Instead, I found myself re-reading this blog post, and all the comments – the supportive, and the horribly judgmental. And then this condemnatory post by another mother, and her two back-pedaling posts (at least there’s that), and again all the comments.
Then I read posts on Facebook about the Sandy Hook shootings, watched videos from various politicians and talking heads – some making abrupt and conscious about-faces in their thinking on various policies (gun control, free speech, mental illness, health care), and others clearly gearing up to fight the same, old, tired, useless battles.
I couldn’t sit down and write this post, because all that wanted to come out is how mother-effing heartbroken I am. Not just for the children and adults who lost their lives. Not just for the young man who was so broken inside that he felt the need, or perhaps a demented sense of justification, to enact such a vicious attack on children, children in their SCHOOL. Not just for the parents who will never know life without grief again. Not just for the community, or all of us who have been shaken to the core.
I am also heartbroken that in our need to make sense of things, to find our footing, we so often choose division, and sides, and anger, and finger pointing, and posturing, and witty memes, and bluster instead of being able to sit with this discomfort long enough – the sadness, the grief, the terror, the fear – so that wisdom might naturally arise out of our collective pain. Something sane and measured and kind.
Because folks? This isn’t about violent movies or video games, this isn’t about guns or bad parenting, this isn’t about a broken mental healthcare system, or evil people. It is all of those things and none of those things. It is something deeper, more fundamental, and we have to do the work to dig down to the roots, and we must have patience as we do so. We must be kind and thoughtful in our dialogue. And by kind, I do not mean yielding where we know in our hearts we must not yield. One can keep the heart soft while maintaining a strong back, and that is our responsibility as human beings.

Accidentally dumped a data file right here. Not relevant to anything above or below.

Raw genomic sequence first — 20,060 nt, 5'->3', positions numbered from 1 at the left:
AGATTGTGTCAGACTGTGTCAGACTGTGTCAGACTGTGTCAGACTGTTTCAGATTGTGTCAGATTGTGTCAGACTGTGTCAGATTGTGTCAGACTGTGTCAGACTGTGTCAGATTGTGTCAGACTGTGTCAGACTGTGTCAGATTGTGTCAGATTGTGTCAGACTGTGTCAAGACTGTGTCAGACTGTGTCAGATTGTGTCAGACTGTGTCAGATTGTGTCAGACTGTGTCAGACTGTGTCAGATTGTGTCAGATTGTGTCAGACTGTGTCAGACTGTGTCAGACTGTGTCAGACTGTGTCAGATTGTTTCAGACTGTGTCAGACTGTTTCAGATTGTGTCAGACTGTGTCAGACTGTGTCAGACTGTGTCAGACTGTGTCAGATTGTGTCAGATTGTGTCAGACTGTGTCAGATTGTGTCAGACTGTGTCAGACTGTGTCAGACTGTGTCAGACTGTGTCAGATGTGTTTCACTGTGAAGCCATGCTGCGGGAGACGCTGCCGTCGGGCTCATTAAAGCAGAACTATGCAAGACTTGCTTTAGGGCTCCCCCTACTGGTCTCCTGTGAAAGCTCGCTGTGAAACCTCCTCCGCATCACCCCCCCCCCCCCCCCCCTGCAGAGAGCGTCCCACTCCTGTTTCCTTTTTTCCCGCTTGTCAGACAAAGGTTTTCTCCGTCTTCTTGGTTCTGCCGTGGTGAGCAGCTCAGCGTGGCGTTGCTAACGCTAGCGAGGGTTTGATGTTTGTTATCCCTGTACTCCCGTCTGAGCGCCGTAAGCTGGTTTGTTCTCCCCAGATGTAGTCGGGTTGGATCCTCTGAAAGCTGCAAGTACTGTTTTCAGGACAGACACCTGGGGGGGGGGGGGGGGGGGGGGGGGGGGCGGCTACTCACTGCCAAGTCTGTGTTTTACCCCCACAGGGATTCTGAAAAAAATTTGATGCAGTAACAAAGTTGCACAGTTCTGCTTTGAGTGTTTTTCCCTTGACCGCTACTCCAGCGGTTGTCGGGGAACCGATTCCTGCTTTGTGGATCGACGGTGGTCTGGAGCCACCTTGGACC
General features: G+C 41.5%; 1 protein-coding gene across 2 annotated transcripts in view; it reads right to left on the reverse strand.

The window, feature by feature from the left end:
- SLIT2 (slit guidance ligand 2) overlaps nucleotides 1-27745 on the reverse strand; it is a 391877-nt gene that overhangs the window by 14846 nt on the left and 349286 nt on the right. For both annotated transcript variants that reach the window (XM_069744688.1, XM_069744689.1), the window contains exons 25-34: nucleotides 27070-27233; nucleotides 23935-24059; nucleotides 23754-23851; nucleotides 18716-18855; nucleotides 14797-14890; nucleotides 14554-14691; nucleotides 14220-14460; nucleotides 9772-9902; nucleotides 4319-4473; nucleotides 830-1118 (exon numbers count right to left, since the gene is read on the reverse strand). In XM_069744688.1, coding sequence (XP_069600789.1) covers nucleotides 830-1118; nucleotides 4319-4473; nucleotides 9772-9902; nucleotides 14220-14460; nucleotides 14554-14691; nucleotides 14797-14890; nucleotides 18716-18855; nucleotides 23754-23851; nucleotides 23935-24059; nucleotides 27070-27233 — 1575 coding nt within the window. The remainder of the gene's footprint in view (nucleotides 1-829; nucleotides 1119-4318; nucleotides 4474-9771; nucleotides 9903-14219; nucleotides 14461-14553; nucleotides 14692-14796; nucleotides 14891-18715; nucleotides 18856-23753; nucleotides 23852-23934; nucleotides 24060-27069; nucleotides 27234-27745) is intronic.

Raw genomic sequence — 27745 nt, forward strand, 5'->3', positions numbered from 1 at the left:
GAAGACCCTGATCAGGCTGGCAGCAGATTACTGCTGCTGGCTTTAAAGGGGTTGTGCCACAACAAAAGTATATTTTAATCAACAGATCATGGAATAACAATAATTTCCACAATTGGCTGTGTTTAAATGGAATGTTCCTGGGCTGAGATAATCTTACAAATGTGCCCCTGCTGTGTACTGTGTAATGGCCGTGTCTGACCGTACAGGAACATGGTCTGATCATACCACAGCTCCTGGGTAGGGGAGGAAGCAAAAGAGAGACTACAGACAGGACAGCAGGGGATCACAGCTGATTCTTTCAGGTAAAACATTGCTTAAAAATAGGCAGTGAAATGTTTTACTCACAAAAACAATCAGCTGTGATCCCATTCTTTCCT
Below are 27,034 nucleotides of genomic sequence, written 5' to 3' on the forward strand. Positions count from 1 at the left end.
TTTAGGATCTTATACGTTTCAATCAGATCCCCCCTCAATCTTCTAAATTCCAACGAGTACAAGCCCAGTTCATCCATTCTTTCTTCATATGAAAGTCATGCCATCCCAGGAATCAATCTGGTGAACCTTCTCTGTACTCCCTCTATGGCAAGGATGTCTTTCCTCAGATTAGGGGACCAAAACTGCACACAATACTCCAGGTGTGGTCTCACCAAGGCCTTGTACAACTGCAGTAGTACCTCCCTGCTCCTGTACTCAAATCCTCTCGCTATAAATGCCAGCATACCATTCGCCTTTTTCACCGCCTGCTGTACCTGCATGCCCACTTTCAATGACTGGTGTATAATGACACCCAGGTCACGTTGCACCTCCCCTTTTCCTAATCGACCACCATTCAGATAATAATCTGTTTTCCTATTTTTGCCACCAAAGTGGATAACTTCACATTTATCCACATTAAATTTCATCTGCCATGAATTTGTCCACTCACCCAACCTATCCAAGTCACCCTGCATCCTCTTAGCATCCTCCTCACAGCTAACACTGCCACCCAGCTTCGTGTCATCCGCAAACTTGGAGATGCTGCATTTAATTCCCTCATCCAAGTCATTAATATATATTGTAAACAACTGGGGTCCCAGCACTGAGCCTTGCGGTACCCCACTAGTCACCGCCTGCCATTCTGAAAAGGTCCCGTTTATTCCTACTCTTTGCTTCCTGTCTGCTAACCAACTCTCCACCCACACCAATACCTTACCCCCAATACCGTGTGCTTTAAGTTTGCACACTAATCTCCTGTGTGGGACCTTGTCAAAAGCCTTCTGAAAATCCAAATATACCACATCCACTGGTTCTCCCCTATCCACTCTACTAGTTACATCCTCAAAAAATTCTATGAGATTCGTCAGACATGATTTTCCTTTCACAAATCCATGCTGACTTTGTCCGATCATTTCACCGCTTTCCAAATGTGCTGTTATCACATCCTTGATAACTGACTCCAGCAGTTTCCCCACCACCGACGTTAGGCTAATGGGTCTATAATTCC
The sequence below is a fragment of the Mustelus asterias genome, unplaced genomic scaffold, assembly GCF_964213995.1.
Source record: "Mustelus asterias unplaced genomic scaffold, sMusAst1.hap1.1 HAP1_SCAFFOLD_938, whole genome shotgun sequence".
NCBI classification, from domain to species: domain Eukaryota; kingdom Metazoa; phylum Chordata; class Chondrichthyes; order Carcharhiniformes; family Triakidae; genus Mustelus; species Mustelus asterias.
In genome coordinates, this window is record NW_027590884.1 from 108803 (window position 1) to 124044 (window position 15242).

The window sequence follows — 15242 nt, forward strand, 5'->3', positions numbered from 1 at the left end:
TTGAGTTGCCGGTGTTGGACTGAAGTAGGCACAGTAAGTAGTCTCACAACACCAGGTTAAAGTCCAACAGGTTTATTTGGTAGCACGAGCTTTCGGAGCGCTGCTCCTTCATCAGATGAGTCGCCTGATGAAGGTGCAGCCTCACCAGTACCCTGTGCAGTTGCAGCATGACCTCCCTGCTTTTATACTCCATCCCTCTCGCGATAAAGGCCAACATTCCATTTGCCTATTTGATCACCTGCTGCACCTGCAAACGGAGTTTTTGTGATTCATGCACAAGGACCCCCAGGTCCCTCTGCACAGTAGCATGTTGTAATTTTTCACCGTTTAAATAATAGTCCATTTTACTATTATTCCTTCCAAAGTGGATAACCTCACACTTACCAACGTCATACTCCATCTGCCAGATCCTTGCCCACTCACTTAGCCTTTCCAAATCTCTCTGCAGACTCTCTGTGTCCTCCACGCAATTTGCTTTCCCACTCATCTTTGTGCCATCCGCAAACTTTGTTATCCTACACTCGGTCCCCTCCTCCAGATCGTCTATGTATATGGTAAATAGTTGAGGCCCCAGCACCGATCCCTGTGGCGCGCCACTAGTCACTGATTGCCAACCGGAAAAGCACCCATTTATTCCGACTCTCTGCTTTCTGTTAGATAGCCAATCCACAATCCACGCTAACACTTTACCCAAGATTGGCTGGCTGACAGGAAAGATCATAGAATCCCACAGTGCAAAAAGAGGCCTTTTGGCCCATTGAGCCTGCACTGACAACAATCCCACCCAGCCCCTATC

I would apologize for hijacking this post, but I would dishonor myself by not letting out what wants to come out today. And I must ask you to keep your comments to expressions of grief and sympathy because I’m not of a mind to tolerate a debate over this or that issue in my comment section. Not today.
Yes, you still get a word of course. I don’t think we need to make it about this topic…even if I couldn’t bring myself to ignore it in the post. I found that Charles Dickens Christmas Book after all, so I’ll give you a word from that.
I had this realization the other day that the 100 word challenge on Velvet Verbosity started around this time several years ago. Trouble is, I can’t remember what year, and that original blog is long gone now. I think it was possibly 2006, and since that’s my best guess, I’m sticking to it.
So holy crap you guys, SIX YEARS! Just one more year before you all start getting itchy and run off with a new and shiny writing prompt. ;D